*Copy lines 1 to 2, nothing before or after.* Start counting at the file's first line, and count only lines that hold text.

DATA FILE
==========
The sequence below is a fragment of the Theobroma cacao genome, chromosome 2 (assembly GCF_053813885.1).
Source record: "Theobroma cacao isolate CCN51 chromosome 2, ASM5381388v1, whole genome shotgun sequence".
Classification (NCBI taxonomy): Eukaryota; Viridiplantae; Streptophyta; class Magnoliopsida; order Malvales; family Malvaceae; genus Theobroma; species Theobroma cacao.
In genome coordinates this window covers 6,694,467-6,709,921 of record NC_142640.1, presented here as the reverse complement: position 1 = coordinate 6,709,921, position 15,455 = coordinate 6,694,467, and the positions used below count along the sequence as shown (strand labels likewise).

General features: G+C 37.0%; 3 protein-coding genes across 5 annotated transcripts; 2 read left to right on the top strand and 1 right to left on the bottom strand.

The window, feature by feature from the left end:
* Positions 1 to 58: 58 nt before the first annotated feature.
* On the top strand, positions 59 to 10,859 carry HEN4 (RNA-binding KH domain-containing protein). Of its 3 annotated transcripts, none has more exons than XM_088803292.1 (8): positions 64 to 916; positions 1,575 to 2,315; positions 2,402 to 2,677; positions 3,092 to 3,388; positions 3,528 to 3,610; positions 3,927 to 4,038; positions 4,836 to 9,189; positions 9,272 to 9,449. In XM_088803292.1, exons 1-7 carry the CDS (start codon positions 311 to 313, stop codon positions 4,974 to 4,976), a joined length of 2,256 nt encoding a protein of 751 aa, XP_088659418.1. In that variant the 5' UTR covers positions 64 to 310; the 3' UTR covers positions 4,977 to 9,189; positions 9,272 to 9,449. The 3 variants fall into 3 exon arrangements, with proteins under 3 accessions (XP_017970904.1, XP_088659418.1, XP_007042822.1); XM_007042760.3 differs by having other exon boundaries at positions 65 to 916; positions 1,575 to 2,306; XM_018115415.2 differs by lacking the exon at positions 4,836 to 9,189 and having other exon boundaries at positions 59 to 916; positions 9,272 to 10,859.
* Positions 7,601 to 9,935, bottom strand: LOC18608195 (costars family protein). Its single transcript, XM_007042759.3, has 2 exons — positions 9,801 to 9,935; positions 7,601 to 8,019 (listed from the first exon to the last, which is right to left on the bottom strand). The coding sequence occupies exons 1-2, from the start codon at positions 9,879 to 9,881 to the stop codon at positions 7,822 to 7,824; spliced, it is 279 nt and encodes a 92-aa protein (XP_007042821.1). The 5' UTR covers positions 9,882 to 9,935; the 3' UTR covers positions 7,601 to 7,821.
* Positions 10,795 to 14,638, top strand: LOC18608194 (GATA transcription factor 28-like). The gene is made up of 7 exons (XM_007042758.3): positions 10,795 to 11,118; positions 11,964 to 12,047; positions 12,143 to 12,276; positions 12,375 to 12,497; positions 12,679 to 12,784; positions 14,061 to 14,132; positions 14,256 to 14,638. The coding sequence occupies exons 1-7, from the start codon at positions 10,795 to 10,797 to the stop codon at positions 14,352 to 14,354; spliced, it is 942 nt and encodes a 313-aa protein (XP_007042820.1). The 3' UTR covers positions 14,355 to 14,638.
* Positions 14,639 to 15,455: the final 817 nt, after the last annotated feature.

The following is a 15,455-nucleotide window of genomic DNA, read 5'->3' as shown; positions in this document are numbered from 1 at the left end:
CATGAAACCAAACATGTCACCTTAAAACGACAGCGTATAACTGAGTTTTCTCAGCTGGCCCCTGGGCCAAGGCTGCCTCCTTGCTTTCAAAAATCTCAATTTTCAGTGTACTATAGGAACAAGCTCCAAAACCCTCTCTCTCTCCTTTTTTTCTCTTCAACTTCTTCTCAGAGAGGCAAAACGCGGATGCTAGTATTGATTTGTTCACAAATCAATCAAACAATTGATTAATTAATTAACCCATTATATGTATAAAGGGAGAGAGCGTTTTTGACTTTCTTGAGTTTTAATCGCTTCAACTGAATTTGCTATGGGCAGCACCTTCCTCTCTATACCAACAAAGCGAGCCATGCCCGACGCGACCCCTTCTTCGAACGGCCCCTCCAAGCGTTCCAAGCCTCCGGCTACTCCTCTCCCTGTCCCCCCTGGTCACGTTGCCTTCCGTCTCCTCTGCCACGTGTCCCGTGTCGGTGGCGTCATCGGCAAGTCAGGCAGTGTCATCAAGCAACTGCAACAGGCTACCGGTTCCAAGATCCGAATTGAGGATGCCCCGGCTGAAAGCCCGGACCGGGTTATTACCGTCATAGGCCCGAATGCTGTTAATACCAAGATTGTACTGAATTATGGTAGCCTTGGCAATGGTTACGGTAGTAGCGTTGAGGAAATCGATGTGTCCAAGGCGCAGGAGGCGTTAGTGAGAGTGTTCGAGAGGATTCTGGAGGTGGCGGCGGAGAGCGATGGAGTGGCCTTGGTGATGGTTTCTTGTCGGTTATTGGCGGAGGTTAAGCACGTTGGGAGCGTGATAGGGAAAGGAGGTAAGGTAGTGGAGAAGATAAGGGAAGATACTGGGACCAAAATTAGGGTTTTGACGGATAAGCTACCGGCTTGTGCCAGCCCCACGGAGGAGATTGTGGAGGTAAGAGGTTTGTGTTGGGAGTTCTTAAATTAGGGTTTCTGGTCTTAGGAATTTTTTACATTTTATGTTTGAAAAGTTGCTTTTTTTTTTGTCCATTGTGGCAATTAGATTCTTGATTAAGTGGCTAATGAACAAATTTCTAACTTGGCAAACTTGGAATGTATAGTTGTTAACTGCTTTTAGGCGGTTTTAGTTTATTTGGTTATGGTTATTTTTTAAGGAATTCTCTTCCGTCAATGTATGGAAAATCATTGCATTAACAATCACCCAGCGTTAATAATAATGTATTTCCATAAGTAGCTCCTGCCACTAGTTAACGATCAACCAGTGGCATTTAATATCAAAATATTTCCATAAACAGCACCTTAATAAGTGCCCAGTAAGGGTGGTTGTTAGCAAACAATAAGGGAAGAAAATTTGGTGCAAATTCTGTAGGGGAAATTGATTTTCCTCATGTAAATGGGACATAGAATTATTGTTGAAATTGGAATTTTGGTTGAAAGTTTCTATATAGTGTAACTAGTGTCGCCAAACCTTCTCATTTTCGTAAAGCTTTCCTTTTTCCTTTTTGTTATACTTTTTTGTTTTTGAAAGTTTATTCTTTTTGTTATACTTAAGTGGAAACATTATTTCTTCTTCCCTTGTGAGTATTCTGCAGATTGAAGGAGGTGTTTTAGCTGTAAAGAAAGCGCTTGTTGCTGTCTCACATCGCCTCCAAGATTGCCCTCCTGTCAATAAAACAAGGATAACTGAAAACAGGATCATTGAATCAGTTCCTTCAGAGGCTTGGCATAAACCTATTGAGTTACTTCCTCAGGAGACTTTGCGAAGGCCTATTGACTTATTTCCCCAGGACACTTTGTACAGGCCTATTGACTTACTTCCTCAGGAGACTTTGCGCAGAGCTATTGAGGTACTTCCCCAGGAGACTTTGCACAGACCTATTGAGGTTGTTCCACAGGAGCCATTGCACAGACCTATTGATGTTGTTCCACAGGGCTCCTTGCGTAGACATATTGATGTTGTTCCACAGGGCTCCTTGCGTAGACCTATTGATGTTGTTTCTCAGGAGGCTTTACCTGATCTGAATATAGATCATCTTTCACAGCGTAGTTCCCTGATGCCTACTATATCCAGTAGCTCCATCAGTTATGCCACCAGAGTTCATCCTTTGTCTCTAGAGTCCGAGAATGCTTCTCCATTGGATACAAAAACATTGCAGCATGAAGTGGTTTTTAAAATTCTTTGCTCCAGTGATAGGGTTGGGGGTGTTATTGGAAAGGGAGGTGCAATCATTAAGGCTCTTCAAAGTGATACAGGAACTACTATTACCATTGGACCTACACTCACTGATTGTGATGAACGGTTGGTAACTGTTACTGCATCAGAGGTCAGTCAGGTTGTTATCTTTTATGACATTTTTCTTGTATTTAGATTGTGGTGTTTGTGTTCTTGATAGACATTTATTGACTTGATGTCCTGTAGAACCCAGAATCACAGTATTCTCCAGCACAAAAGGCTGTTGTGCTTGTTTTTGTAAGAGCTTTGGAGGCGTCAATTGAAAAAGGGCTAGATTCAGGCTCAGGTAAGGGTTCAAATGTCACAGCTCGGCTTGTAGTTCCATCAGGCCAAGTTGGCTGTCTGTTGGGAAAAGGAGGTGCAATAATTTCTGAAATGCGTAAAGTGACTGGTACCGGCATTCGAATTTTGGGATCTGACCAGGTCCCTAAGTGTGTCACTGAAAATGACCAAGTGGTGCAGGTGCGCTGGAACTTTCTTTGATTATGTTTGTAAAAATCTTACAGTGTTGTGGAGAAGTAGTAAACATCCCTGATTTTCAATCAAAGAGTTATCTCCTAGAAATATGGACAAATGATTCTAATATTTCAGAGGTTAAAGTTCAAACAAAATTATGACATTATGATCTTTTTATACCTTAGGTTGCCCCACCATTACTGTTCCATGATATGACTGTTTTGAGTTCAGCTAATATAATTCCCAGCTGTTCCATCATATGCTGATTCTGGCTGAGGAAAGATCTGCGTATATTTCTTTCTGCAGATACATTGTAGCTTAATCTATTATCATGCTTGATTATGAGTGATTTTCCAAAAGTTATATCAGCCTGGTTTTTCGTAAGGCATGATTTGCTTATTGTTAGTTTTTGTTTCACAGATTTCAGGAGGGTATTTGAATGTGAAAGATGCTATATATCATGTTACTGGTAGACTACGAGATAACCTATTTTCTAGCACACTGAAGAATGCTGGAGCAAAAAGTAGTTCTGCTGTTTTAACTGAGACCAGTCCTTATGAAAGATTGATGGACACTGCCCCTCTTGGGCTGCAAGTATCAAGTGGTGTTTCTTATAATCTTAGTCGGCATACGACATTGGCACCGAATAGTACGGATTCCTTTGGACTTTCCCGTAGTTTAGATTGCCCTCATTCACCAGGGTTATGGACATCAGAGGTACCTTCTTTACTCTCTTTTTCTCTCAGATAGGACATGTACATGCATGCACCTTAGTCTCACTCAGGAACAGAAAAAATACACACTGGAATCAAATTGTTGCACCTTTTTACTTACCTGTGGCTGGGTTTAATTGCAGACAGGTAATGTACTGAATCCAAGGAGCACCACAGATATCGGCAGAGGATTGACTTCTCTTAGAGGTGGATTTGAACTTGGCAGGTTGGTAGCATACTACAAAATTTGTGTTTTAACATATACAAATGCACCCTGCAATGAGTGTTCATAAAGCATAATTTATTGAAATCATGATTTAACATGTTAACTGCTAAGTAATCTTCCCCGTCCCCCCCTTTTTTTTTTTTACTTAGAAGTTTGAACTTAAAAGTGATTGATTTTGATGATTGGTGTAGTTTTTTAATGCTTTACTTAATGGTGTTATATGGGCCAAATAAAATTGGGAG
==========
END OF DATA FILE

The sequence below is a fragment of the Theobroma cacao genome, chromosome 2 (assembly GCF_053813885.1).
Source record: "Theobroma cacao isolate CCN51 chromosome 2, ASM5381388v1, whole genome shotgun sequence".